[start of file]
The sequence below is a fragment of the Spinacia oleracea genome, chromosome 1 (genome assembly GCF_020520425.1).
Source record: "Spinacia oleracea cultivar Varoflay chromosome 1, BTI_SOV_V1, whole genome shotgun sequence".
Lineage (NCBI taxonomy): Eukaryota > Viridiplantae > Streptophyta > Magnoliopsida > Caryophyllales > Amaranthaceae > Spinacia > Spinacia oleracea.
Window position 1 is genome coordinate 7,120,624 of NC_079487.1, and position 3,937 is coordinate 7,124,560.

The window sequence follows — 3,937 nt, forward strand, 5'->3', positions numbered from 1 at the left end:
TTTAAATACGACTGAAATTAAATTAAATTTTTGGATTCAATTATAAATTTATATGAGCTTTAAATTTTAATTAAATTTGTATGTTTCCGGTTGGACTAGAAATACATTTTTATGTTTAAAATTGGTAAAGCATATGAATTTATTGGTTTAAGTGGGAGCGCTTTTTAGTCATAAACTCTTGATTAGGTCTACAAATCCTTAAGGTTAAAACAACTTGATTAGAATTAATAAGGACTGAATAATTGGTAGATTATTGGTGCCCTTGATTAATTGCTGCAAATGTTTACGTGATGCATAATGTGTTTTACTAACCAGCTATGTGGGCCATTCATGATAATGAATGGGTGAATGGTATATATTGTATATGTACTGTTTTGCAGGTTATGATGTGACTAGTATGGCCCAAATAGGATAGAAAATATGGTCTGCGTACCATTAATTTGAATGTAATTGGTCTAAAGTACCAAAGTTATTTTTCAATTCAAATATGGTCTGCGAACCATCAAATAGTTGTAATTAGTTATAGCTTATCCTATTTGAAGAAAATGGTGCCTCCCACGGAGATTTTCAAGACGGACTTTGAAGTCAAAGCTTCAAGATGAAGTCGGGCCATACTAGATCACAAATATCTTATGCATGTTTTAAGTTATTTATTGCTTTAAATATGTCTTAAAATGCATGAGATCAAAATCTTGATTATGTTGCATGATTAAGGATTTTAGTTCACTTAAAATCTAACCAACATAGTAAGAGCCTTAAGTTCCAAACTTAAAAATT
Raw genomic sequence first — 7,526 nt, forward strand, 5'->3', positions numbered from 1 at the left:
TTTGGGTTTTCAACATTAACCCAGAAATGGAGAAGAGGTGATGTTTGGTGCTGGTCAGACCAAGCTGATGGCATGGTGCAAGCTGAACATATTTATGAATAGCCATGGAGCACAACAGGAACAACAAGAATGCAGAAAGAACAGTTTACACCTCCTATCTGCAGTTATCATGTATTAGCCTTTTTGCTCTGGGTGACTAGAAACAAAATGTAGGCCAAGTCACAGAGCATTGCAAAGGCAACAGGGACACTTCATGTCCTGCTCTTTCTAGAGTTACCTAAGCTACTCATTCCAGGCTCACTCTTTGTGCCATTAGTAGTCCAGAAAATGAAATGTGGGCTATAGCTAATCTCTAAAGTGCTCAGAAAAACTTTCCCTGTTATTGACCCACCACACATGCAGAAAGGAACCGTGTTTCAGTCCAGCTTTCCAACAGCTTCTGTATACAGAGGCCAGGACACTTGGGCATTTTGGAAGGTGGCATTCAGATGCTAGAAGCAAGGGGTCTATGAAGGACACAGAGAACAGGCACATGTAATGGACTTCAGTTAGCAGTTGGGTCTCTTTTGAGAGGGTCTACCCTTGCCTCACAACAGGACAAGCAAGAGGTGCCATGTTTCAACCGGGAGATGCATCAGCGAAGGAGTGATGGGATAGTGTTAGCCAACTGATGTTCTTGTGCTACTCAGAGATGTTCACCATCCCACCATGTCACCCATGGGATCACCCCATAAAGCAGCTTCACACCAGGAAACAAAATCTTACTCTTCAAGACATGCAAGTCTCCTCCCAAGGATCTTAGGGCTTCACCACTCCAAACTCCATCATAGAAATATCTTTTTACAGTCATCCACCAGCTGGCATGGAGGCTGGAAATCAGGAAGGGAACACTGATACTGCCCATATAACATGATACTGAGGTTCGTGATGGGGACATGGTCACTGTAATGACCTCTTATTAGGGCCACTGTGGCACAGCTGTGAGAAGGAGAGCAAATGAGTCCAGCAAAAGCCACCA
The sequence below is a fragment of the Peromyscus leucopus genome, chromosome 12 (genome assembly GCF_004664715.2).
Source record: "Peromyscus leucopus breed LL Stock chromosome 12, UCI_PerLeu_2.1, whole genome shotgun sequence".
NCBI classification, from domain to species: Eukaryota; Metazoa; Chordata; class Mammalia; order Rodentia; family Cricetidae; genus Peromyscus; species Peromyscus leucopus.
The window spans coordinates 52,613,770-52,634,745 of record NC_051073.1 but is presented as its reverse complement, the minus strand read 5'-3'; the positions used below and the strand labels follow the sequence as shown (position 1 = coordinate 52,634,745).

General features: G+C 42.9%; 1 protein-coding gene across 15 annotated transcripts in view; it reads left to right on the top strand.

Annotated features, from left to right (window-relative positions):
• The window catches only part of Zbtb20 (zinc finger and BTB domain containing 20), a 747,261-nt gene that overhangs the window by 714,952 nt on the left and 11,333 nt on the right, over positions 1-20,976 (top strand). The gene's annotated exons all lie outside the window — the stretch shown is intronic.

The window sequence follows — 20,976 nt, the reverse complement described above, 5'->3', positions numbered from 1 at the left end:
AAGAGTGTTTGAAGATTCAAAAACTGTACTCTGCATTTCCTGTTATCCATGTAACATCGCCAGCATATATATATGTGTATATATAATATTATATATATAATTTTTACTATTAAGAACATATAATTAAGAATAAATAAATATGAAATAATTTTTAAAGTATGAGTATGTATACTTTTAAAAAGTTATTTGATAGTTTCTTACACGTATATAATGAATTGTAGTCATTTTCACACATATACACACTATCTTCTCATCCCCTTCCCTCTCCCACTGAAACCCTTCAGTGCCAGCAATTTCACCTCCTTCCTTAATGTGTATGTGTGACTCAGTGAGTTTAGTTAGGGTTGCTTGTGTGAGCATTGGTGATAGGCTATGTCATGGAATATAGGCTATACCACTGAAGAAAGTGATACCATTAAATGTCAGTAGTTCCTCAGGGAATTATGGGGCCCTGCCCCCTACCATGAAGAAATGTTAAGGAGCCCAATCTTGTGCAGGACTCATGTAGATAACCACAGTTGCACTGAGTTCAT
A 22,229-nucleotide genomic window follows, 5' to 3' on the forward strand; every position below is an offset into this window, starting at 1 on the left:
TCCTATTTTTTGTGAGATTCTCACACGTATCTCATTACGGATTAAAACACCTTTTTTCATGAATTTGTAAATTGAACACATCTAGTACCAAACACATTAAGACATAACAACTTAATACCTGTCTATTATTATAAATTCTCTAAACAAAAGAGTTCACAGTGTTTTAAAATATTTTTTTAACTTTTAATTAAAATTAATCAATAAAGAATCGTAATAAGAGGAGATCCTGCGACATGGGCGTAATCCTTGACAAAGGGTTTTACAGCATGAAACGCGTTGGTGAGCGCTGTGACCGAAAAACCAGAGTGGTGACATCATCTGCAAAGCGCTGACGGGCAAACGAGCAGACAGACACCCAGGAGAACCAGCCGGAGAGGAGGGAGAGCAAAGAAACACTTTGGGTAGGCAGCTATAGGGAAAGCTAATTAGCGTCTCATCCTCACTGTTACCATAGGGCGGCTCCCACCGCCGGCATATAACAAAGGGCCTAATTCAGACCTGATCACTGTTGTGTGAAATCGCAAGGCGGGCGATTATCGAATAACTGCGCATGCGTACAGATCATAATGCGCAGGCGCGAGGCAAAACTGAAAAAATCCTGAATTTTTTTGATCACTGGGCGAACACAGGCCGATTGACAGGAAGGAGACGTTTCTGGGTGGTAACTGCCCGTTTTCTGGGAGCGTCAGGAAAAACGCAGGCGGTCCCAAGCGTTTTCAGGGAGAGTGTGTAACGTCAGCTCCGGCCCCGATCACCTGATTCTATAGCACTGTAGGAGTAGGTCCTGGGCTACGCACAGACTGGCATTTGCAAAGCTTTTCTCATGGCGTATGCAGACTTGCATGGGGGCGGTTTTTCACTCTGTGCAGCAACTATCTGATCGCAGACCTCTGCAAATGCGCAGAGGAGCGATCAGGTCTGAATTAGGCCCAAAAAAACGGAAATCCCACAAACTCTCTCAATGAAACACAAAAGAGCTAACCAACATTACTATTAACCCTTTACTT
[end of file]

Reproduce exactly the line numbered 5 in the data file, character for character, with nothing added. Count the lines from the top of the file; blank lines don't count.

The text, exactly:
The window sequence follows — 3,937 nt, forward strand, 5'->3', positions numbered from 1 at the left end: